LORD OF THE RINGS:
THE TWO TOWERS
Film Review © 2001 by Trip Reynolds
Directed by Peter Jackson; Screenplay by Peter Jackson, Fran Walsh, Philippa Boyens and Stephen Sinclair from the book by J.R.R. Tolkien; Produced by Peter Jackson, Barrie M. Osbourne, and Fran Walsh; Executive Produced by Michael Lynne, Mark Ordesky, Robert Shaye, Bob Weinstein, and Harvey Weinstein.
Starring Elijah Wood (as the ring-carrying Hobbit, Frodo Baggins), Ian McKellen (as the master wizard, Gandalf), Ian Holm (as Frodo's friend and guardian, Bilbo Baggins), Viggo Mortensen (as the human warrior, Aragorn), Sean Bean (as the human warrior, Boromir), Sean Astin (as Frodo's Hobbit friend, Samwise Gamgee), Dominic Monaghan (as Frodo's Hobbit friend, Merry), John Rhys-Davies (as petulant Dwarf warrior, Gimli), Billy Boyd (as Frodo's Hobbit friend, Pippin), Cate Blanchett (as the beautiful and mystical, Queen Galadriel), Liv Tyler (as the beautiful and mystical Elf princess, Arwen), Orlando Bloom (as never-runs-out-of-arrows Elf archer, Legolas), Hugo Weaving (as Princess Arwen's father, Elrond), Bernard Hill (as Theoden), Christopher Lee (as the wonderfully evil wizard, Saruman), and Sala Baker (as the evil, Sauron).
What a surprise! This second chapter in the film franchise is much better than its predecessor, "The Lord of the Rings: Fellowship of the Ring." Film is longer by 14 minutes but it's better paced with sharper editing by Michael Horton and Jabez Olssen.
Film picks up where predecessor left off. The "fellowship" is split into two smaller groups with Frodo leading one group to the heart of Mordor - still intent to return the ring; and the other group of human, elf and dwarf warriors heading to face Saruman's demon warriors in an epic battle for the last opposing monarchy to Sauron's rule. Plus, of course, Gandalf's cliffhanger fate from the first film is realized by his expected majestic return in this sequel. Much more than the first film, this second chapter in the film franchise is worthy of an "epic" status to coincide appropriately with J.R.R. Tolkien's book.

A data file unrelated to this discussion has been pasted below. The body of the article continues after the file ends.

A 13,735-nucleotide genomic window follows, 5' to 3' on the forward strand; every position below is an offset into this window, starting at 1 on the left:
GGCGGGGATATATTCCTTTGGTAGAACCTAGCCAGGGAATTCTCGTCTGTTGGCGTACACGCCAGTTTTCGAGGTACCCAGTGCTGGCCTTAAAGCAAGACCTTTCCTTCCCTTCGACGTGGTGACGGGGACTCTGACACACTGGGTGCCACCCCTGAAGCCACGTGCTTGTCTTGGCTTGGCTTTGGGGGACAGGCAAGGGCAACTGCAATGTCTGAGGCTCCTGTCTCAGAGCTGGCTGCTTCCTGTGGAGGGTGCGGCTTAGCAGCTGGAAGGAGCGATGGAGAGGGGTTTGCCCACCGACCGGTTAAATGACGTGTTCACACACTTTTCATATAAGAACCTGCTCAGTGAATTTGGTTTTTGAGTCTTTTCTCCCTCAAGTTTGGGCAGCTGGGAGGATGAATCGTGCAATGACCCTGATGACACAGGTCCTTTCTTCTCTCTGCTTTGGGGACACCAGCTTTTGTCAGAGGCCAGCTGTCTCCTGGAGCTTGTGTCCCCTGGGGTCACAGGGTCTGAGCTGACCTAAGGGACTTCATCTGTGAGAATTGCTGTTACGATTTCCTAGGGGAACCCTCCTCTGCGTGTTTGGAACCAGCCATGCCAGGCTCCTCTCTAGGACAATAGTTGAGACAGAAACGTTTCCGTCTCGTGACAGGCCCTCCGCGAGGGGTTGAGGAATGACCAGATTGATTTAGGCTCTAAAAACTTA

This time out director Peter Jackson focused more on storytelling and action, and steered away from so many "establishing shots" of mountains and valleys and rivers and fields and so forth and so on. Consequently, film moved faster, with less pseudo-awe and more real excitement. There's an especially exciting scene with Gandalf leading the forces of good against the forces of evil. The visuals associated with this shot, the angles, the lighting, the thundering horses, and the combined special effects truly make this an epic shot. Great film making. In fact, if you missed the first film, you really won't lose much if you start here.
Again, film does not suffer from bad acting, with all players continuing first class performances from the first installment. As also mentioned in a review of the first film, in relationship to all other humanoids the Hobbits are supposed to be small people, but film does not consistently maintain the proper ratio between the Hobbits, warriors, and elfs. Hopefully, in the final installment, "The Lord of the Rings: The Return of the King," the special effects team will finally figure out the correct calibrations.
Film is capably directed by Peter Jackson.
Film has an evenly paced running length of 179 minutes.
Recommendation: See it and get ready for the final (really?) installment, "The Lord of the Rings: The Return of the King."